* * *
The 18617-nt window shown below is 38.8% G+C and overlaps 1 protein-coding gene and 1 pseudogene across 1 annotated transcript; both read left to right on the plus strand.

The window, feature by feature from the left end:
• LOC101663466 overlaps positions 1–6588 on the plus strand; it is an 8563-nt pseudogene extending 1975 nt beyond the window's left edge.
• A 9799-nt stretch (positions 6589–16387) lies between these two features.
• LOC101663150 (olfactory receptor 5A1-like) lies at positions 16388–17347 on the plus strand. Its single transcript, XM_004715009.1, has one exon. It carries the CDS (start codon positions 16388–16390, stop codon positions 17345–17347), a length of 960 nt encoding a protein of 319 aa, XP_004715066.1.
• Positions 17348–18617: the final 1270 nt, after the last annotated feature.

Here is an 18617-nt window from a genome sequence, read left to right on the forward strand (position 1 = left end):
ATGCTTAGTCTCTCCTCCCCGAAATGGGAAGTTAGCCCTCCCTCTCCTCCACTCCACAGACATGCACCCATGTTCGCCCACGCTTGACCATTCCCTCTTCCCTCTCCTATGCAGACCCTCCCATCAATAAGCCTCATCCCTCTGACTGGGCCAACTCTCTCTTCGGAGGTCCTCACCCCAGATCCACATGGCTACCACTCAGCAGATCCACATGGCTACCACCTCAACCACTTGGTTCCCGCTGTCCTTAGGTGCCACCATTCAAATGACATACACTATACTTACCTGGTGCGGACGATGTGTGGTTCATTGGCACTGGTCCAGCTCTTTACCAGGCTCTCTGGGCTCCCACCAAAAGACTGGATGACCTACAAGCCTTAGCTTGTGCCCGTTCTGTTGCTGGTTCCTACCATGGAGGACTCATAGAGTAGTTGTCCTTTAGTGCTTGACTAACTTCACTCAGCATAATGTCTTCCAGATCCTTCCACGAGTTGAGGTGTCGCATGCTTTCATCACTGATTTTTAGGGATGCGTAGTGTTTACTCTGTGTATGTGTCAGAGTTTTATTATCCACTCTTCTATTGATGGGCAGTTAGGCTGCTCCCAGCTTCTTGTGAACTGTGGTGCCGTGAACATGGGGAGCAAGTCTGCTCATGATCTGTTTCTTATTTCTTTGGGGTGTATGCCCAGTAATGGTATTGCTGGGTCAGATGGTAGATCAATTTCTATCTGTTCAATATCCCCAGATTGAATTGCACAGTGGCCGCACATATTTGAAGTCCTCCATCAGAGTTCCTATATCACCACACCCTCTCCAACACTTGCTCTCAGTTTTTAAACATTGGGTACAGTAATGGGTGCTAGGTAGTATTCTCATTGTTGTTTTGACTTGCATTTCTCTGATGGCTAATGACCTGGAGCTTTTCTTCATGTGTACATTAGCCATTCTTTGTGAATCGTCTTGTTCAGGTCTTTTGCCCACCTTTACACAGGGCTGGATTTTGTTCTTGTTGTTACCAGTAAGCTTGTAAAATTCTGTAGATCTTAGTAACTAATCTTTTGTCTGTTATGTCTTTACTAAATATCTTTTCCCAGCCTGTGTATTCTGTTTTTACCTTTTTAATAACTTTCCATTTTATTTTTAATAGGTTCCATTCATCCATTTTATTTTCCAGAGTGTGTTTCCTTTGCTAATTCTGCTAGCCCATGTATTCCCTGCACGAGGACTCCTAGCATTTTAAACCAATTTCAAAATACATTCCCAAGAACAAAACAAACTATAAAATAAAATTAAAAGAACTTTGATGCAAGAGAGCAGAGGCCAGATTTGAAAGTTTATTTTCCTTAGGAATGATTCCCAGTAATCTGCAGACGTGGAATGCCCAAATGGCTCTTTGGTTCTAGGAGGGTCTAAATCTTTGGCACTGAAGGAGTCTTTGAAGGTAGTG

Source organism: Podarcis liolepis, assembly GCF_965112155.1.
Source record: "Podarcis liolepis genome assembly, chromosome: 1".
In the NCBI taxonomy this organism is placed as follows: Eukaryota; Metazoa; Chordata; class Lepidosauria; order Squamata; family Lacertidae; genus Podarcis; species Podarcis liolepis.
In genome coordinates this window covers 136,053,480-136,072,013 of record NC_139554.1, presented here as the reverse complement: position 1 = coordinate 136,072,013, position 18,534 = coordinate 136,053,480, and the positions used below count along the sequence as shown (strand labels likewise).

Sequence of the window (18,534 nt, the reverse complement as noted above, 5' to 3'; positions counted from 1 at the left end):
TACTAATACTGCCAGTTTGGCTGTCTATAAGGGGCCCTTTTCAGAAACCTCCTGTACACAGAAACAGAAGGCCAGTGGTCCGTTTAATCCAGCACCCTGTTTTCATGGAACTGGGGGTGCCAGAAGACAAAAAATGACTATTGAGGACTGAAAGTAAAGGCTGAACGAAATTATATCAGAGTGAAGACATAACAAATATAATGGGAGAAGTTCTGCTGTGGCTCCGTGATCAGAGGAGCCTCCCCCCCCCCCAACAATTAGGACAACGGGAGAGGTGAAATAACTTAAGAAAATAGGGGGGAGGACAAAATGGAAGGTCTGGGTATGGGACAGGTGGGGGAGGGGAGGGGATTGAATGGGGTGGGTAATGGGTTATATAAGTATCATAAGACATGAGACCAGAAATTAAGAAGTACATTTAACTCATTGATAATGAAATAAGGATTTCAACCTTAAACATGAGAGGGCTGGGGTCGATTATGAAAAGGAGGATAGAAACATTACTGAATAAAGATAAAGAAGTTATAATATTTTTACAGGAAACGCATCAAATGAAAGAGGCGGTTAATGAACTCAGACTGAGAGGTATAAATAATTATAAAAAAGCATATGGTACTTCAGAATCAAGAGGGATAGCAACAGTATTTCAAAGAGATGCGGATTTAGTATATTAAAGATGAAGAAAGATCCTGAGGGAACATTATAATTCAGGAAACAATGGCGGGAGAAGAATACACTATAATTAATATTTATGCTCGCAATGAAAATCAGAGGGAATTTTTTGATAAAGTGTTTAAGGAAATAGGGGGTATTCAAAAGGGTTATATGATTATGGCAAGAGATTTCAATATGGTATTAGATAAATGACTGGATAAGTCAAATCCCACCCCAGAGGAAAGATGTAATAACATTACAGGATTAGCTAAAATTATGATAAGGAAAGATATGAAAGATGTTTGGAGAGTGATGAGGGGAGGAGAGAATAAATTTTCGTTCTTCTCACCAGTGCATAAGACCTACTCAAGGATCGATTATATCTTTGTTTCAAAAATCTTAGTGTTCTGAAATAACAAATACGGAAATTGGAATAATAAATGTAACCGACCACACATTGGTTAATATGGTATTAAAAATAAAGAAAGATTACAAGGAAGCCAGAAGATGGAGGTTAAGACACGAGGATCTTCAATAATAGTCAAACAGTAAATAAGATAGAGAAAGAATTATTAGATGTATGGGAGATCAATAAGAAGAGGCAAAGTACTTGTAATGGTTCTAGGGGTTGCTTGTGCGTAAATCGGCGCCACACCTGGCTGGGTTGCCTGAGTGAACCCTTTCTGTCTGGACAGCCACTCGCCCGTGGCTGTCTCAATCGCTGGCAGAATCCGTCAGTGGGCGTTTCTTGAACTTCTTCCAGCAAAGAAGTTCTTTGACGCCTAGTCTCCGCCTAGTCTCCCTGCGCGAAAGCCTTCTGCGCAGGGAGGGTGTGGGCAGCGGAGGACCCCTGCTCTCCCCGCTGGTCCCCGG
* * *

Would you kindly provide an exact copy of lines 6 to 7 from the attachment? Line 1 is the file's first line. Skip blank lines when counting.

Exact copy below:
• Positions 17348–18617: the final 1270 nt, after the last annotated feature.

Here is an 18617-nt window from a genome sequence, read left to right on the forward strand (position 1 = left end):